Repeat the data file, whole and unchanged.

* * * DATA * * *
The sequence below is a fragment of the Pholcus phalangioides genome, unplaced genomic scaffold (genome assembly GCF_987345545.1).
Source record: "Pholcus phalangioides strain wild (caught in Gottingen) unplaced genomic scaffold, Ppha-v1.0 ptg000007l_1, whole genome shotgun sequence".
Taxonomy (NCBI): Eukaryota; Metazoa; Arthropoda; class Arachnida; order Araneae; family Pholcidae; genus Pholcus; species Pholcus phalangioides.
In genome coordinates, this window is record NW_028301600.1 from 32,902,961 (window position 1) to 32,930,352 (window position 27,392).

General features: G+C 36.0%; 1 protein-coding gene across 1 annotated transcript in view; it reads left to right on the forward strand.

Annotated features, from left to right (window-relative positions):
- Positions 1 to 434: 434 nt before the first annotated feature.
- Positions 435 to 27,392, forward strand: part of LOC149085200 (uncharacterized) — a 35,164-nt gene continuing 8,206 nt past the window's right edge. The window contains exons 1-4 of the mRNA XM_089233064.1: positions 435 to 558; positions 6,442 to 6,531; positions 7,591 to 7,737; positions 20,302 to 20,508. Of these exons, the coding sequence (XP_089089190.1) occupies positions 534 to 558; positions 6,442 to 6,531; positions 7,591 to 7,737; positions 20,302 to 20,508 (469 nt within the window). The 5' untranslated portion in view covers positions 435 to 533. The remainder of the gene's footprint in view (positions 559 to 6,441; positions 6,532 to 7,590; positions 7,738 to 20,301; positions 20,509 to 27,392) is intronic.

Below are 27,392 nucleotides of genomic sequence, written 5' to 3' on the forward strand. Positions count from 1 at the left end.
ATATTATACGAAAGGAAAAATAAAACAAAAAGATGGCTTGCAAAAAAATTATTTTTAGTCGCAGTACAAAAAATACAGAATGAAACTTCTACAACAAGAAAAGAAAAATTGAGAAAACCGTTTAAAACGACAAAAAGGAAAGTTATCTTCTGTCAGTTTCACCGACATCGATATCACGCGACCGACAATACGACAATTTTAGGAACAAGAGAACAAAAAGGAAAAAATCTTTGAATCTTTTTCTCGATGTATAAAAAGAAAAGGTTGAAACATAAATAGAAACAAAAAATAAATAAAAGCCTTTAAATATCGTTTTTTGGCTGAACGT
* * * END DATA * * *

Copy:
The sequence below is a fragment of the Pholcus phalangioides genome, unplaced genomic scaffold (genome assembly GCF_987345545.1).
Source record: "Pholcus phalangioides strain wild (caught in Gottingen) unplaced genomic scaffold, Ppha-v1.0 ptg000007l_1, whole genome shotgun sequence".
Taxonomy (NCBI): Eukaryota; Metazoa; Arthropoda; class Arachnida; order Araneae; family Pholcidae; genus Pholcus; species Pholcus phalangioides.
In genome coordinates, this window is record NW_028301600.1 from 32,902,961 (window position 1) to 32,930,352 (window position 27,392).

General features: G+C 36.0%; 1 protein-coding gene across 1 annotated transcript in view; it reads left to right on the forward strand.

Annotated features, from left to right (window-relative positions):
- Positions 1 to 434: 434 nt before the first annotated feature.
- Positions 435 to 27,392, forward strand: part of LOC149085200 (uncharacterized) — a 35,164-nt gene continuing 8,206 nt past the window's right edge. The window contains exons 1-4 of the mRNA XM_089233064.1: positions 435 to 558; positions 6,442 to 6,531; positions 7,591 to 7,737; positions 20,302 to 20,508. Of these exons, the coding sequence (XP_089089190.1) occupies positions 534 to 558; positions 6,442 to 6,531; positions 7,591 to 7,737; positions 20,302 to 20,508 (469 nt within the window). The 5' untranslated portion in view covers positions 435 to 533. The remainder of the gene's footprint in view (positions 559 to 6,441; positions 6,532 to 7,590; positions 7,738 to 20,301; positions 20,509 to 27,392) is intronic.

Below are 27,392 nucleotides of genomic sequence, written 5' to 3' on the forward strand. Positions count from 1 at the left end.
ATATTATACGAAAGGAAAAATAAAACAAAAAGATGGCTTGCAAAAAAATTATTTTTAGTCGCAGTACAAAAAATACAGAATGAAACTTCTACAACAAGAAAAGAAAAATTGAGAAAACCGTTTAAAACGACAAAAAGGAAAGTTATCTTCTGTCAGTTTCACCGACATCGATATCACGCGACCGACAATACGACAATTTTAGGAACAAGAGAACAAAAAGGAAAAAATCTTTGAATCTTTTTCTCGATGTATAAAAAGAAAAGGTTGAAACATAAATAGAAACAAAAAATAAATAAAAGCCTTTAAATATCGTTTTTTGGCTGAACGT